By Laura Swanson, Editor, Tillamook County Pioneer
Tillamook High School Senior Anna Mattson has a few things on her plate right now, in particular, graduation which is looming June 1st, and getting a copy of her speech for graduation to the principal, Mr. English. Just another project deadline for this young woman, who’s been active in speech and debate, and is used to deadlines and pressure. Most graduates are walking around right now with that glorious “lighter-than-air”, feet a few inches off the ground feeling that comes with life’s milestones, but for Anna there’s even more reason to celebrate.
She just returned from a week at the International Science and Engineering Fair in Pittsburg, Pennsylvania bringing home a 4th place award for her microbiology presentation about Olympic oysters. That’s 4th place in the WORLD! Over 1,800 students from 81 countries converged on Pittsburg. “It was an amazing experience,” said Mattson. “To spend time with like-minded people.”
The competition was based on poster information and on interviews about the participant’s presentation.
“The effect of ocean acidification on Olympic oysters” was the focus of Anna’s experiment and presentation. Working with Whiskey Creek Shellfish, she compared the native Olympic oyster, and the non-native (and now main oyster grown here) Pacific oyster and the effects of ph levels, in particular acidity, on the oyster’s growth and reproduction. Her research showed that the native Olympic oyster was more durable and adjusted to varying ph levels. “The native Olympic oyster was wiped out by early settlers and in particular the miners during the Gold Rush era,” explained Mattson. When oysters became a commercial product, non-native “Pacific” oysters were the chosen variety. “I think that my topic and research has real world application,” she added. Her research might encourage oyster farmers to consider re-introduction of the Olympic oyster that could lead to the re-establishing of this native oyster variety as a commercially grown oyster.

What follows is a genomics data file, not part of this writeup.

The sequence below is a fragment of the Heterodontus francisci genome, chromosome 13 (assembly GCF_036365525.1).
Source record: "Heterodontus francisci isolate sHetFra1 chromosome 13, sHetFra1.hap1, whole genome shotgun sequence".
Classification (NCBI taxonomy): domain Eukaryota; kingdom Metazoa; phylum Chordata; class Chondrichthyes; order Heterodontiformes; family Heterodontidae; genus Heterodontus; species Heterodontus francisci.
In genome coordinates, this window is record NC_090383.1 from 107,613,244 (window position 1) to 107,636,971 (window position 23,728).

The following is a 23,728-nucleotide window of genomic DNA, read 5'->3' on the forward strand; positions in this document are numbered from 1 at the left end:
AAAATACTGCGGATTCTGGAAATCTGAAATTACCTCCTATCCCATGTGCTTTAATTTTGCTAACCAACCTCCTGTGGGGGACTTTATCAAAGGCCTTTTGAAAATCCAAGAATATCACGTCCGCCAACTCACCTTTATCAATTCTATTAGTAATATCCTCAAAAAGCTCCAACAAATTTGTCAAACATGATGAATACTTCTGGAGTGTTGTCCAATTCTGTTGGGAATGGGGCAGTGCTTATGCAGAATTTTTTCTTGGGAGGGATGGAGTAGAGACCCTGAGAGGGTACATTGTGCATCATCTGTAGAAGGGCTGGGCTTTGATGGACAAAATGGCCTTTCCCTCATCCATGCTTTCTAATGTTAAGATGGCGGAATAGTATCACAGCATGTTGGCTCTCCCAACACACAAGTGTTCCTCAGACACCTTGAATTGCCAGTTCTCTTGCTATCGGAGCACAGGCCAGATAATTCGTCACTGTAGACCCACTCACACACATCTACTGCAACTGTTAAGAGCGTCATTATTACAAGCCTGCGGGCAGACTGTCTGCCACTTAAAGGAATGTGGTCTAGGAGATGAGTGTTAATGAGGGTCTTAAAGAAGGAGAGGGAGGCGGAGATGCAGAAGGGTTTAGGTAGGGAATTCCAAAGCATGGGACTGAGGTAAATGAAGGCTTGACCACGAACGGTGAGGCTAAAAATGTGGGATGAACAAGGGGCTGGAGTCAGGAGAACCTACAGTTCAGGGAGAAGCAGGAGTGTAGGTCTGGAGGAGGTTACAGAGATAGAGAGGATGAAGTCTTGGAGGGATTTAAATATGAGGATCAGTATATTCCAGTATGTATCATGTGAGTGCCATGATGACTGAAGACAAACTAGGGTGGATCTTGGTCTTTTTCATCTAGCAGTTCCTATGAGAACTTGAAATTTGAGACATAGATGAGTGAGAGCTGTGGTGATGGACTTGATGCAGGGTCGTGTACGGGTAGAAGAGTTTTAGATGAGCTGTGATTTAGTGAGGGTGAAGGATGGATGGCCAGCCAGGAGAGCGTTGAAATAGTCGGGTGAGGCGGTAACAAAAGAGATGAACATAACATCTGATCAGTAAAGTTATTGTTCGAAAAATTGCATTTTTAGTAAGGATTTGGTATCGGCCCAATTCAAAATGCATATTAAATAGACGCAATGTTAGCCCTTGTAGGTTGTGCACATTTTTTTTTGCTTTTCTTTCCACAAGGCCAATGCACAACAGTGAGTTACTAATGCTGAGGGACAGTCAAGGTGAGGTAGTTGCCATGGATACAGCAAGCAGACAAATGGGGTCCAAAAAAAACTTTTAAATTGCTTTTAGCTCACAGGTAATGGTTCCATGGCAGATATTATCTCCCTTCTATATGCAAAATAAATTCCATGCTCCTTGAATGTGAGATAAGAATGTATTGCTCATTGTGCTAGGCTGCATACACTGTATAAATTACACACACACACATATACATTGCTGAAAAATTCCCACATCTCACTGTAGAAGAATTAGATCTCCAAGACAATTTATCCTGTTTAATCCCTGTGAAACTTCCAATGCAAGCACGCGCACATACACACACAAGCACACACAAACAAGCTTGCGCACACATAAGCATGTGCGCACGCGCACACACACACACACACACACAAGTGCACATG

THS Science Research students have developed a national reputation for their work in natural-resource science, and have won awards, trips, and scholarships valuing over $845,000 during the past 12 years. The Intel Northwest Science Expo is the state-level science research competition for Oregon. It is affiliated with the Intel International Science and Engineering Fair.
As Anna prepares her speech for graduation, she is also getting ready for the University of Oregon where she plans a double major in journalism and marine biology. “I want to write about climate change and its impacts on our environment,” said Mattson. “Researching these topics is great, but to affect real change we need to be educating and informing the public about how their actions impact our environment.”
EDITOR’S NOTE: You go, girl! High-fives, and beyond proud that this young woman represents Tillamook County, and has excelled in science. Then to hear that she wants to write about it. That’s what the Tillamook County Pioneer is all about – educating and informing our readers about issues that impact our way of life. When Anna mentioned her double major focus, we hope that we can look forward to the opportunity to publish her research and writing in the future. Congratulations, Anna!